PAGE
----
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Crime fiction is the second most popular literary genre in Africa after romance. A reading of Kenyan author Mũkoma wa Ngũgĩ's Black Star Nairobi reveals how it has disrupted the genre.
A group of leading black, queer and feminist academics held a colloquium to reconsider a seminal blackness studies text – offering new ways of thinking about the decolonial project.
Hard-boiled detective: Elliott Gould in The Long Goodbye (1973).
Whether they are set in a country house or on the mean streets, detective novels tell us so much about human nature.
University of Sydney Library
Green is lethal: the colour of radioluminescent paint, arsenic and chlorine gas. It is also the colour of crime fiction paperbacks.
Post traumatic stress is a common theme for female crime writers with a law enforcement background.
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A new batch of female crime writers are bringing their real life experiences of law enforcement to their work in a way that rings true for readers.
A drawing of Philip Marlowe, an icon of hard-boiled detective fiction created by author Raymond Chandler.
The archetype can be traced back to 1920s detective fiction, when gruff, gun-toting, cigarette-smoking mavericks became heroic figures.
Australian crime fiction author Peter Corris published 102 novels in lifetimes, including 52 centred on the private investigator Cliff Hardy.
ALLEN AND UNWIN
With The Dying Trade, Peter Corris introduced Australia to one of its most successful crime heroes, Cliff Hardy.
Food can serve many functions in crime fiction, from being used directly as a weapon to expressing cultural belonging, gender or class.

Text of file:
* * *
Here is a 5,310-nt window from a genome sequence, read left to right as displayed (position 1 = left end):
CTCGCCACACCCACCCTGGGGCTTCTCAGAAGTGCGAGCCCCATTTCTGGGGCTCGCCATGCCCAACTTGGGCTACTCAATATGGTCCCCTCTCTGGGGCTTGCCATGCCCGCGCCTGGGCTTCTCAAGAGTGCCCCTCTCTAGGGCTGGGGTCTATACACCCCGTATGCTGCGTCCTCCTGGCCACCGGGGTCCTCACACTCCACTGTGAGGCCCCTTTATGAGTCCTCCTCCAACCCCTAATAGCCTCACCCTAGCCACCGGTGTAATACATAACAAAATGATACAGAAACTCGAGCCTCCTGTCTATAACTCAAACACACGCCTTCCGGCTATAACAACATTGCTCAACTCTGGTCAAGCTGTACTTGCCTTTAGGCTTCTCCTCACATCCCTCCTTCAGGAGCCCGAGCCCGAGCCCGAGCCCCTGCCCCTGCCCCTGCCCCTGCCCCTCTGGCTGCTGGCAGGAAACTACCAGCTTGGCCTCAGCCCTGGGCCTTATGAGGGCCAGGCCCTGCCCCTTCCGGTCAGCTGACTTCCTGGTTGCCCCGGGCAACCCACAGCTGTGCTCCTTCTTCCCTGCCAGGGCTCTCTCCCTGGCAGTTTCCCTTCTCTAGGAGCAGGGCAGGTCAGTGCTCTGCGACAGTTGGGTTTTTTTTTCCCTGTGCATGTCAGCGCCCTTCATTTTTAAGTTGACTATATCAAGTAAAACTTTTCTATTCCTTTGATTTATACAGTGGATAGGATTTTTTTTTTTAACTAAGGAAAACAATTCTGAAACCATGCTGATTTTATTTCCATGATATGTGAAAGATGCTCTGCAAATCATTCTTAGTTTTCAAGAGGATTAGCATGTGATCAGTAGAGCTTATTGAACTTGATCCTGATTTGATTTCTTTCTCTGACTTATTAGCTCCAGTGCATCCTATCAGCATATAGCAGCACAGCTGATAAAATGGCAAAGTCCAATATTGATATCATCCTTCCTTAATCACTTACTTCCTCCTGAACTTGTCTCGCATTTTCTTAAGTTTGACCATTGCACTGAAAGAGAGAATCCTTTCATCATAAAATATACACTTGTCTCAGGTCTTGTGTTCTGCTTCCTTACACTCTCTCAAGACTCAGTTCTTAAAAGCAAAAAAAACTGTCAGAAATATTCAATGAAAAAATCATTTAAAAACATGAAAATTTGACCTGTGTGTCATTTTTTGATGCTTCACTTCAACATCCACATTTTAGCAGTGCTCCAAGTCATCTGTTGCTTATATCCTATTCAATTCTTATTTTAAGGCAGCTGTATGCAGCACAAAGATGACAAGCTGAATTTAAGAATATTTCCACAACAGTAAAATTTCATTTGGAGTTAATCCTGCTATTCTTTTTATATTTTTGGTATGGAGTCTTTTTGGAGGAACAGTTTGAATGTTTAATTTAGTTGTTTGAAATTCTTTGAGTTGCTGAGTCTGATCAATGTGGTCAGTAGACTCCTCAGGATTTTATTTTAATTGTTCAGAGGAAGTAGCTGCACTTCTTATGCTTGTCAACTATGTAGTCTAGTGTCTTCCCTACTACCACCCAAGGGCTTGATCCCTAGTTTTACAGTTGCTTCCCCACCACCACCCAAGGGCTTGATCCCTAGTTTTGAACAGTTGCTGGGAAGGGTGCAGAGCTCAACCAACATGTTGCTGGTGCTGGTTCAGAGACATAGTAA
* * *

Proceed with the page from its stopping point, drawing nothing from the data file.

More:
Food is an increasingly popular ingredient in crime fiction, serving up insights into the character of the detective hero and adding spice to the mystery.
Guy Pearce as the Chandleresque private investigator Jack Irish: in the early years of Australian crime fiction, convicts and bushrangers featured prominently.
Australia's rich tradition of crime fiction is little known – early tales told of bushrangers and convicts, one hero was a mining engineer turned amateur detective – but it reveals a range of national myths and fantasies.
Agatha Christie Trust
How 4,000-year-old papyrus letters prompted the queen of crime fiction to write Death Comes as the End.
Australian pulp fiction: these works can be read as a symptom, laying bare the unspoken fears, desires, dreams and nightmares of the time.
Mid-20th century pulp fiction was trashy, tasteless, exploitative and lurid. There’s a lot there to love. You might read pulp as a cultural Freudian slip, loony bulletins from the collective Id.
He was pigeonholed as a 'crime writer' but Dexter's intelligent style set him above the genre.
Scientific crime scene analysis is more popular in India's pulp fiction than in real life investigations.
Perfect poolside fiction.
Get your summer reading recommendations from the literature and crime professors themselves.
The work of one legal thriller writer in particular shines a light on two of today's most pressing dilemmas.
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Two sociologists recommend their favourite thriller for your summer reading.
Lisbeth Salander returns in a new Millennium series novel.
© Yellow Bird
A new novel starring Lisbeth Salander has been written, despite creator Stieg Larsson's death. But is it a continuation, adaption, or pale imitation? What gets lost when authorship changes hands?
Is everything written by an Australian automatically “Australian writing”?
Michael Robotham is the second Australian writer to win the Golden Dagger, but is his book Australian? And does it matter?
CSI and its franchise has achieved something unique: making forensics glamorous and sexy and fuelling public fascination with the dead.
Mishani’s novels centre on rather ordinary Israelis, their ordinary lives and the tragedies that befall them.
Not every crime novel needs a Jason Bourne. Mishani eschews the obvious world of Mossad agents and terrorist plots you might expect in an Israeli crime novel – and the results are thrilling.